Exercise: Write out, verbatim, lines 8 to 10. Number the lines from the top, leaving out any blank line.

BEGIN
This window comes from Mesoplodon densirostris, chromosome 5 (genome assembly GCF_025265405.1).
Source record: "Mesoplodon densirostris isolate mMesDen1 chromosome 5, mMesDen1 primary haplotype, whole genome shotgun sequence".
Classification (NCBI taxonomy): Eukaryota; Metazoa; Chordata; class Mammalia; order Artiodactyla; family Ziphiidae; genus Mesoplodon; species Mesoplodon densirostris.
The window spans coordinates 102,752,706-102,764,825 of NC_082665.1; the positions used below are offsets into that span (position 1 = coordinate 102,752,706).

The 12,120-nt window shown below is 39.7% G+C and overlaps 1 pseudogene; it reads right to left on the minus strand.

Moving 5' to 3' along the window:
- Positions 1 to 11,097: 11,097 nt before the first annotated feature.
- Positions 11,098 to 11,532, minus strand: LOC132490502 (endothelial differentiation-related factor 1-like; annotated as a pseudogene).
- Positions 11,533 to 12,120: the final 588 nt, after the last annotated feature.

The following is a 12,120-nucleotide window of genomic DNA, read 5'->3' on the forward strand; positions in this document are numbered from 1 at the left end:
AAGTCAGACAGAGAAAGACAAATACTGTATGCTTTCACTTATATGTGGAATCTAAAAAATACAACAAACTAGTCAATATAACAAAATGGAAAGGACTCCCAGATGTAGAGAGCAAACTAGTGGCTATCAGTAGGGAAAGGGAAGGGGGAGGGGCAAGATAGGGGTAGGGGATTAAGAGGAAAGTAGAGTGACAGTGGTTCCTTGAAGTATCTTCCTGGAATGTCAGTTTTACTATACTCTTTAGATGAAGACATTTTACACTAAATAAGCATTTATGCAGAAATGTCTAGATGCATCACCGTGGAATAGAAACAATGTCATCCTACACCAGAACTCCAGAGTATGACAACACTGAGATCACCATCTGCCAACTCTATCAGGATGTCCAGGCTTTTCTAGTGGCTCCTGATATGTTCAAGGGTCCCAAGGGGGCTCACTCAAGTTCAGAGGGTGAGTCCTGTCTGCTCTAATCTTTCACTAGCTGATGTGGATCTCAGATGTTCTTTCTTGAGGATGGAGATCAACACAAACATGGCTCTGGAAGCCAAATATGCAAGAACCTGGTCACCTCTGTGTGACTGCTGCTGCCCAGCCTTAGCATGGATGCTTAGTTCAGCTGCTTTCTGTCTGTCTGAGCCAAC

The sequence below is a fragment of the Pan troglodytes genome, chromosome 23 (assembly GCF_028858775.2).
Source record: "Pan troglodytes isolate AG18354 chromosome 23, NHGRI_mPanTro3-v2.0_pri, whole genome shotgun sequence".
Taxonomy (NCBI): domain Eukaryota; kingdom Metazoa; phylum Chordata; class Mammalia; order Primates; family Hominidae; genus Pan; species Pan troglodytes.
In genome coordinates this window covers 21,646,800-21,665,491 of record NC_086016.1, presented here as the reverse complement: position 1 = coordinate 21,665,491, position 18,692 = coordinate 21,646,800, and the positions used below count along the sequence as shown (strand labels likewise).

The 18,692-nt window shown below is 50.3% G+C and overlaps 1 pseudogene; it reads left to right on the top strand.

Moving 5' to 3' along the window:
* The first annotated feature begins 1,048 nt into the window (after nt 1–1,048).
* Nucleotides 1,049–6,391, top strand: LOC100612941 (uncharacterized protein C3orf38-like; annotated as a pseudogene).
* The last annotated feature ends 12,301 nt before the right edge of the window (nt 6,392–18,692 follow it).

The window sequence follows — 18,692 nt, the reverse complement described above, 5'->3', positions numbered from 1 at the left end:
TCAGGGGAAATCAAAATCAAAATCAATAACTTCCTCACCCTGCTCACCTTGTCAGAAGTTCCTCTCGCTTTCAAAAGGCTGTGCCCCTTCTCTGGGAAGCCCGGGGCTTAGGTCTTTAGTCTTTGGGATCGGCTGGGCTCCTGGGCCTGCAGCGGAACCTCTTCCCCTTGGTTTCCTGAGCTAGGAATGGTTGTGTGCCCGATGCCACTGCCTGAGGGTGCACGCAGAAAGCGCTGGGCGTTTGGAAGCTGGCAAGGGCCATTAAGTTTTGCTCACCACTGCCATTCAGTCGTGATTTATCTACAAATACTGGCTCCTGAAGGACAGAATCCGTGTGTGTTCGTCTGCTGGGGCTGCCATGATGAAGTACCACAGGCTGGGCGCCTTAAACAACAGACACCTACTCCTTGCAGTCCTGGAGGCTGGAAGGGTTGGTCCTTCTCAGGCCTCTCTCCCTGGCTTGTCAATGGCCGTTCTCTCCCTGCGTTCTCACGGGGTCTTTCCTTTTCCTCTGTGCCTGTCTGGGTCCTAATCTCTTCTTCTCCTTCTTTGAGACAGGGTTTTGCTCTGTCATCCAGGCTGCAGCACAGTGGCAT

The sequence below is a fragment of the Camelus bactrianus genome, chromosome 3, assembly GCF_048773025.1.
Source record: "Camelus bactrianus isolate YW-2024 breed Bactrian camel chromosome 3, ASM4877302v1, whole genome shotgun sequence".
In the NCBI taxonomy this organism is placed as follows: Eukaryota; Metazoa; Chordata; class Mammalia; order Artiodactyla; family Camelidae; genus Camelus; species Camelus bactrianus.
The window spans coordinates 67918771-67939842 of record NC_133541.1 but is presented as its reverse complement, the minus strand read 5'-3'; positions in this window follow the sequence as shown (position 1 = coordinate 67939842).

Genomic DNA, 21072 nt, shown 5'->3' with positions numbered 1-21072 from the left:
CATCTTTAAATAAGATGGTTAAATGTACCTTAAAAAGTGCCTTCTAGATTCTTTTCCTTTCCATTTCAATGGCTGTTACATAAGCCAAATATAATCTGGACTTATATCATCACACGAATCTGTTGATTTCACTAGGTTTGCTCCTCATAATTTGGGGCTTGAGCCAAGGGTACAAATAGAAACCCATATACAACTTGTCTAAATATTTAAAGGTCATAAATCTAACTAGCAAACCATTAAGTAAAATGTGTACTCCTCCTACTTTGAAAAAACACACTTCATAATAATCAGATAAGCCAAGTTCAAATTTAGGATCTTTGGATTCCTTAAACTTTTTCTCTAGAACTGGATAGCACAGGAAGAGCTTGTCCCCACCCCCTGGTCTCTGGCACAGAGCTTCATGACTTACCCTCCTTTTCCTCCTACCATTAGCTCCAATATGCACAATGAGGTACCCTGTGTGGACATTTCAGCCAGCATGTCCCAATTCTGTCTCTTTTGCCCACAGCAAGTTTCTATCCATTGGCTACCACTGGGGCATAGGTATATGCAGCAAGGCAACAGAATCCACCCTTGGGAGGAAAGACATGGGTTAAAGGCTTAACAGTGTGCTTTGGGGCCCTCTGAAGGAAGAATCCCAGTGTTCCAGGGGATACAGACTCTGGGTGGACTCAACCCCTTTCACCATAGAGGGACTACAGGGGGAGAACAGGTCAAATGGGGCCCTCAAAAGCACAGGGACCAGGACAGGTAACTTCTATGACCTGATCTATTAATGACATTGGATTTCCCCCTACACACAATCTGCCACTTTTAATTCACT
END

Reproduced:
- Positions 11,098 to 11,532, minus strand: LOC132490502 (endothelial differentiation-related factor 1-like; annotated as a pseudogene).
- Positions 11,533 to 12,120: the final 588 nt, after the last annotated feature.

The following is a 12,120-nucleotide window of genomic DNA, read 5'->3' on the forward strand; positions in this document are numbered from 1 at the left end: